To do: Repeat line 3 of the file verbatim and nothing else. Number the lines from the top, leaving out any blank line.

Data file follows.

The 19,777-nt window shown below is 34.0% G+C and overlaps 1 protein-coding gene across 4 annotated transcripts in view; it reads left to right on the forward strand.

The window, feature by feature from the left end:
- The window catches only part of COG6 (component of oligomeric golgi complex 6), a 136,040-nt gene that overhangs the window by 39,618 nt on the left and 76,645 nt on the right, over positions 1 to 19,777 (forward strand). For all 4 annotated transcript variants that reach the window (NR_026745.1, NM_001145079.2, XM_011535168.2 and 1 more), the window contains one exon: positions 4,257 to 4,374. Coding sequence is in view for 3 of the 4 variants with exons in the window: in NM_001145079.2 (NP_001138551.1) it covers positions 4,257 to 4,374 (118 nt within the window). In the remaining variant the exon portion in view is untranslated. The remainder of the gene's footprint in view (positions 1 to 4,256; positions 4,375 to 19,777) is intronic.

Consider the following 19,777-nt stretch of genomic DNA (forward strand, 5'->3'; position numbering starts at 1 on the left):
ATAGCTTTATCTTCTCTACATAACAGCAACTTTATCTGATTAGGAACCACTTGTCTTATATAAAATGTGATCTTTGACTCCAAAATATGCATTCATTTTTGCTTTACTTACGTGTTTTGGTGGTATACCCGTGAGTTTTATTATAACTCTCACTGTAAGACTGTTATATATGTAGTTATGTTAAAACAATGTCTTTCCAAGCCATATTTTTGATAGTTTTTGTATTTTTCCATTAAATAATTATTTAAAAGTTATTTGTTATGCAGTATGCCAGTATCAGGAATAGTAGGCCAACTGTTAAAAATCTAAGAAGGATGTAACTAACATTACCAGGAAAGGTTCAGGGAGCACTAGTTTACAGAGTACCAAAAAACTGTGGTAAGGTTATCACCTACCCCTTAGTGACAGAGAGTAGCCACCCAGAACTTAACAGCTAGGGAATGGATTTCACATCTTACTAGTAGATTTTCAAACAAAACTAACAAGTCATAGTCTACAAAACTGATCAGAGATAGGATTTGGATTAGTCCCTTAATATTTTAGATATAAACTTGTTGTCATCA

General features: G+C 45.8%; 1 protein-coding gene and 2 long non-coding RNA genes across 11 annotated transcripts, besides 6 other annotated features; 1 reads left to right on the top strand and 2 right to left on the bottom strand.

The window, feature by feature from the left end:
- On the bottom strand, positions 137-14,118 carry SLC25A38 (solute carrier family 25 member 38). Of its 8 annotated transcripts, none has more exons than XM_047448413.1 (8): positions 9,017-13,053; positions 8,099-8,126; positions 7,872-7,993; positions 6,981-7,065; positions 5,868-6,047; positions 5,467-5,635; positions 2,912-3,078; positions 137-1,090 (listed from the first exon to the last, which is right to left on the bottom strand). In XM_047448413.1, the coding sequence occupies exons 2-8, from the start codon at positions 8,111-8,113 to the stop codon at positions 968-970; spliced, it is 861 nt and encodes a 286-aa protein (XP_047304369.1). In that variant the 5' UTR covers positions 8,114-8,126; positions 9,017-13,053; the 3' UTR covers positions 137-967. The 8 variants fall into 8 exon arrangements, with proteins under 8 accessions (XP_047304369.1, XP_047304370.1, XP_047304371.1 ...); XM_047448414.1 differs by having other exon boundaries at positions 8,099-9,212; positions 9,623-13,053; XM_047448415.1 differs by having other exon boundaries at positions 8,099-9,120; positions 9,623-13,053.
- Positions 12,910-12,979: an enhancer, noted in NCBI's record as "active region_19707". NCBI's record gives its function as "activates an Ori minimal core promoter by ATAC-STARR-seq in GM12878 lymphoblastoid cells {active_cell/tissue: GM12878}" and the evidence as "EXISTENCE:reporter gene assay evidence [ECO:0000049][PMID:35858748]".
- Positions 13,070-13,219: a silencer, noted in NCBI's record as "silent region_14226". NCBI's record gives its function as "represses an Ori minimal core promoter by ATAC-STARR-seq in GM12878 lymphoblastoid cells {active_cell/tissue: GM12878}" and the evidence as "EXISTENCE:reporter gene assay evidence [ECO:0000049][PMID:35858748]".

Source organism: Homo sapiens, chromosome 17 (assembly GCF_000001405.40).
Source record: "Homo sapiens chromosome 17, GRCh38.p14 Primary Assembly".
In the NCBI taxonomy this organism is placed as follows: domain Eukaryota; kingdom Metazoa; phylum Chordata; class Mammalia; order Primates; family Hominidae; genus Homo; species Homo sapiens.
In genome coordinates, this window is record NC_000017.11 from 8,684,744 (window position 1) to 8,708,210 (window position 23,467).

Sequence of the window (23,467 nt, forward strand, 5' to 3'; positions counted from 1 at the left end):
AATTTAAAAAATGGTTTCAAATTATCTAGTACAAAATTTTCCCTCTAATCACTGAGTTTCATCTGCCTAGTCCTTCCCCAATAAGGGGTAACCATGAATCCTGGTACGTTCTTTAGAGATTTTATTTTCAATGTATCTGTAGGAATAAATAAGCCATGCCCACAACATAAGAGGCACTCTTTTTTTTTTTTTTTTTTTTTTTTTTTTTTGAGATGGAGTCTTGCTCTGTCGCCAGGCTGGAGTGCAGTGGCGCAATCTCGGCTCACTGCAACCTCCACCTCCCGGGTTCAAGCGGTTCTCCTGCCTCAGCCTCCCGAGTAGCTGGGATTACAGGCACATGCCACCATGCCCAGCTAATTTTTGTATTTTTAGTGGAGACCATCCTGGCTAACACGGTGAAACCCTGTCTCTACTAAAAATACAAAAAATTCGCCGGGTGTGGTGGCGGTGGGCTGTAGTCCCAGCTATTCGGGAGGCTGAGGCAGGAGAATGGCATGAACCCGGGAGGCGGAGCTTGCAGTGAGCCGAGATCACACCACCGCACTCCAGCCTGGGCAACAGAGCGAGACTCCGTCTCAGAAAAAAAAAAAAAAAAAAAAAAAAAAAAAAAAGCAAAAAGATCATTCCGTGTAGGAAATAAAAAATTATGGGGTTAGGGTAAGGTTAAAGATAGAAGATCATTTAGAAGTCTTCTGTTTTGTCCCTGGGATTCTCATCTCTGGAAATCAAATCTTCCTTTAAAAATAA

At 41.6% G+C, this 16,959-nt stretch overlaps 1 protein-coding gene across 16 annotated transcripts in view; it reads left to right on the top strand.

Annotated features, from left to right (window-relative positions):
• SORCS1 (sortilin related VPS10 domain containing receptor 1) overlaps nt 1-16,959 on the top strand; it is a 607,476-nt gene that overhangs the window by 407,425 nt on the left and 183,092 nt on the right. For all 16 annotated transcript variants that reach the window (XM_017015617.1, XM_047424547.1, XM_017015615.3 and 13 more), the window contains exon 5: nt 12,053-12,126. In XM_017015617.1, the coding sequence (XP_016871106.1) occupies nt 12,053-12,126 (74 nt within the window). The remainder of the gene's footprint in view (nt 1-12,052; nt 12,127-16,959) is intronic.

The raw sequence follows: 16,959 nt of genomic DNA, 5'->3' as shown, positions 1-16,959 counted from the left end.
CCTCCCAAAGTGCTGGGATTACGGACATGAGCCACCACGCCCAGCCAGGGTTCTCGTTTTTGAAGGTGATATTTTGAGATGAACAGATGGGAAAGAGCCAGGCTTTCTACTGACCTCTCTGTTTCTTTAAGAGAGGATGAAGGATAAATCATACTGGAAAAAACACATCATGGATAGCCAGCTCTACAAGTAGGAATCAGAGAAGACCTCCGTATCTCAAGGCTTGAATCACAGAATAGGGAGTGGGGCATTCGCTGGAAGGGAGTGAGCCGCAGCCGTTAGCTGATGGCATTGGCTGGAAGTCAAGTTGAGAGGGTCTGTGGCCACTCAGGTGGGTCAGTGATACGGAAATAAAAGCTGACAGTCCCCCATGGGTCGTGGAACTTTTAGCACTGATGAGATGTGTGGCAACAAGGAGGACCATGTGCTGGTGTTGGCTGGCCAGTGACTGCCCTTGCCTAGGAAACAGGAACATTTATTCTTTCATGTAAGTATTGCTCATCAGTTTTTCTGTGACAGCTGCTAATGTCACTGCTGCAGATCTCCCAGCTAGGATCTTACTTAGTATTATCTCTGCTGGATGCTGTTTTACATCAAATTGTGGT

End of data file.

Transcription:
- The window catches only part of COG6 (component of oligomeric golgi complex 6), a 136,040-nt gene that overhangs the window by 39,618 nt on the left and 76,645 nt on the right, over positions 1 to 19,777 (forward strand). For all 4 annotated transcript variants that reach the window (NR_026745.1, NM_001145079.2, XM_011535168.2 and 1 more), the window contains one exon: positions 4,257 to 4,374. Coding sequence is in view for 3 of the 4 variants with exons in the window: in NM_001145079.2 (NP_001138551.1) it covers positions 4,257 to 4,374 (118 nt within the window). In the remaining variant the exon portion in view is untranslated. The remainder of the gene's footprint in view (positions 1 to 4,256; positions 4,375 to 19,777) is intronic.